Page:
Author Archives: Betsy Craig

Have you ever tried so hard to make something work out only to fall flat? Felt like swimming upstream was you go to on a daily basis and watched others seem to be able to live with easy? It is amazing how trying to hold your breath to get through hard times used to work all the time. As we grow, succeed in our lives seems that more is needed when more is expected. How can we increase our happiness? Increase the satisfaction each day? Not everyone was born into a family where gratitude was practiced. In fact, as I have seen my life grow and change dramatically, it has only been in the last 1/4 th of my life did it even make sense to me that I needed a true game changer. You see a gratitude practice might in fact be the game changer I needed but I…

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In the last almost 18 months since I was given my Stem Cell transplant I am simply in awe of the “journey”. Today, as I dare myself to slow down long enough to reflect my heart is drawn back here to share or at least begin to share the massive part I believe Gratitude has had in it all. Back in 1985 I was given the cute little phrase, have an attitude of gratitude. If I look at the glass as half full and not half empty I will enjoy each day so much better. Jaded as I was about this prospect I still none the less learned how to look at things as blessings. Some days/years much more so than others. When I turned up sick in 2004 having an attitude of Gratitude took on a whole different meaning. I could and did feel better when I looked at…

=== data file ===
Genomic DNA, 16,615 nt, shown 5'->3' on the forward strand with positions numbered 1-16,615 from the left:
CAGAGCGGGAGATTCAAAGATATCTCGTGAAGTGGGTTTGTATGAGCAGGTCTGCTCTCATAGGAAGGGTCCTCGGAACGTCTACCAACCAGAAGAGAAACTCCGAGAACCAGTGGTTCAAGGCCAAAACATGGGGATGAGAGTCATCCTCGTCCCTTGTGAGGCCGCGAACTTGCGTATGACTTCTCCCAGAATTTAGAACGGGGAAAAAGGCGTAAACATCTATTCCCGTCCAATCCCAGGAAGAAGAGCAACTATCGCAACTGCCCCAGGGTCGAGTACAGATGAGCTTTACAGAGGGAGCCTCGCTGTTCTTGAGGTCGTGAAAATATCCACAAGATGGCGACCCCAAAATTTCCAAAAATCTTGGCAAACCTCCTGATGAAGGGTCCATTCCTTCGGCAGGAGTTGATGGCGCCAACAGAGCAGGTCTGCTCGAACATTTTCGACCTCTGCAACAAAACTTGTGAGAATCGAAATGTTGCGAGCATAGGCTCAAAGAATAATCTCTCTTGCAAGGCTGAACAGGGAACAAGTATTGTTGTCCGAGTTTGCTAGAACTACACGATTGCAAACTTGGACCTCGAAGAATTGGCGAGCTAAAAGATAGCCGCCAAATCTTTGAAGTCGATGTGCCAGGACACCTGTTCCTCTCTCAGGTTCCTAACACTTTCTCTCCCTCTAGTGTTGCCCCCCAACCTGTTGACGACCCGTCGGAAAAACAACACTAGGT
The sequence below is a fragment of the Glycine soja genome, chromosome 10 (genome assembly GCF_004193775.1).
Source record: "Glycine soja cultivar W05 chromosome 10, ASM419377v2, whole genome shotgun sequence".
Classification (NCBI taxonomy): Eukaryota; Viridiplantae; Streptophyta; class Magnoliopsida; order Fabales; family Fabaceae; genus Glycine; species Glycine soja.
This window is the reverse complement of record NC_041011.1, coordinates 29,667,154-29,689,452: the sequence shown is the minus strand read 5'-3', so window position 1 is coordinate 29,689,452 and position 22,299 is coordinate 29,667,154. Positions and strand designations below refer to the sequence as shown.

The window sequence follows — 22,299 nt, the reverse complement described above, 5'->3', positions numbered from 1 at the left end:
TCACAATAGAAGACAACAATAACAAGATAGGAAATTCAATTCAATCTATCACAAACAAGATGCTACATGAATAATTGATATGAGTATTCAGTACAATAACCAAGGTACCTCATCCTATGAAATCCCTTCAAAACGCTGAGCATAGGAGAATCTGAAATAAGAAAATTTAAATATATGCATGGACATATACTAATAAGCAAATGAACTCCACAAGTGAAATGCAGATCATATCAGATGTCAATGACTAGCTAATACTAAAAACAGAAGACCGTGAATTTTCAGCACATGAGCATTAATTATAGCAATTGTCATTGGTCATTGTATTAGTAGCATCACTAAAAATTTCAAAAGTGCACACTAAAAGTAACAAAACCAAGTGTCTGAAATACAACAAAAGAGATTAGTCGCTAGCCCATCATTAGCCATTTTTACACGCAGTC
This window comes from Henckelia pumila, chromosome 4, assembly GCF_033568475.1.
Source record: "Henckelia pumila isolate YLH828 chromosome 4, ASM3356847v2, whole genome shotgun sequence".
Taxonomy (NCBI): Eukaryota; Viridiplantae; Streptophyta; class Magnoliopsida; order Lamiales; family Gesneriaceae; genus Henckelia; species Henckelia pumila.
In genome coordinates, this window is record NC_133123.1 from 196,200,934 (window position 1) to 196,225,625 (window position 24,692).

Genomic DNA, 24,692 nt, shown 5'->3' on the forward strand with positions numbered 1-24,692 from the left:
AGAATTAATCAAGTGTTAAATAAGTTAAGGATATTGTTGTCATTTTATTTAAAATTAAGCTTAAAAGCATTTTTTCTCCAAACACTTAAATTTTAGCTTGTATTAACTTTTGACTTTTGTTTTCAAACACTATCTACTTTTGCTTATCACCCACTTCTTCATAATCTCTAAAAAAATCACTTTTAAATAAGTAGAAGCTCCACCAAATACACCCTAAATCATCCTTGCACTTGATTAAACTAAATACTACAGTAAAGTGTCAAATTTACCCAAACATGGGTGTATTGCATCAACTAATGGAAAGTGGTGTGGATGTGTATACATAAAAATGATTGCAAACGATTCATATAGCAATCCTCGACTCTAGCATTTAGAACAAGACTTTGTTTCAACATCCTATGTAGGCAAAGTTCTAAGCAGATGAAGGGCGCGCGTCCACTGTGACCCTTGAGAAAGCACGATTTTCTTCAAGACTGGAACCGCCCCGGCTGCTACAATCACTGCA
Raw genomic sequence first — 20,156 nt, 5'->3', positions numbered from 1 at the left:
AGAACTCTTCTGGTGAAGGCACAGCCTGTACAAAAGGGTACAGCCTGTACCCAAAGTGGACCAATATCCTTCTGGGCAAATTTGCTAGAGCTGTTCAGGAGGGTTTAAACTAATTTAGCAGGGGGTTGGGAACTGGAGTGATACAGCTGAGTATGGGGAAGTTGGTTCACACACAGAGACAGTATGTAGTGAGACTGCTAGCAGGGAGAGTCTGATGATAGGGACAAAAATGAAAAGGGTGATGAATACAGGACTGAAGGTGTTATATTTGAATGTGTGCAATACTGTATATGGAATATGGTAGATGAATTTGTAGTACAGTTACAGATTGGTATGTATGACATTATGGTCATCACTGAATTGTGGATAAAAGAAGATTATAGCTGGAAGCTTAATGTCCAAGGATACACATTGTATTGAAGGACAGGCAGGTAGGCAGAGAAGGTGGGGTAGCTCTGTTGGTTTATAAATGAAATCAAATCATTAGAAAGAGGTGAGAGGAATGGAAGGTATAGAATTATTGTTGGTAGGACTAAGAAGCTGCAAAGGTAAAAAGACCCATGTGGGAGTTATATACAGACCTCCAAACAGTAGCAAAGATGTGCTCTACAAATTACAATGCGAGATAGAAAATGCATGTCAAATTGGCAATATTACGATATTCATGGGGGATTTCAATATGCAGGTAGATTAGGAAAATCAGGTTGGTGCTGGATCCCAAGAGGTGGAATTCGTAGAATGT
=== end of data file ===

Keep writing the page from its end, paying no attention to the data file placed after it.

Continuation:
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I am standing at the edge just before the book gets officially launched tomorrow June 5, 2018.  How did that happen?  Does anyone know?  You see 14 months ago I thought OK, it’s time to finally write this book.  Time to share how I didn’t die and started to live differently as a result.  My life changed and as a result I now get to change others lives. The book I wrote outlines 10 principles I used to fight Scleroderma, learned thought out my life and now have applied to business.  Story being, it has been hard but worth it and now look at the impact that can be had.  See how after a short period of time and a lot of strength from within and without anything is possible. Do you know you too can do anything you set your mind to?  I know you can.  I have seen…

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Staring in the mirror in the bathroom my husband says “Hey hon, what are you staring at?” “My back” I answer. But that’s not the real answer…. the real answer is I can see it.  I can stand in the bathroom, back to the mirror and turn my head far enough to actually see the reflection of my back in the mirror.  My whole back. The realization hits me slowly at first like something coming from a distance and slowly comes into focus as it approaches. I can turn my head. Full range of motion. On day + 6 after transplant I had my only really down day.  It was the night I chased everyone out.  Would not let Rocky stay in the room over night.  I was laying there in bed, tears in my eyes thinking through some “stuff” that was things I could not change from my past,…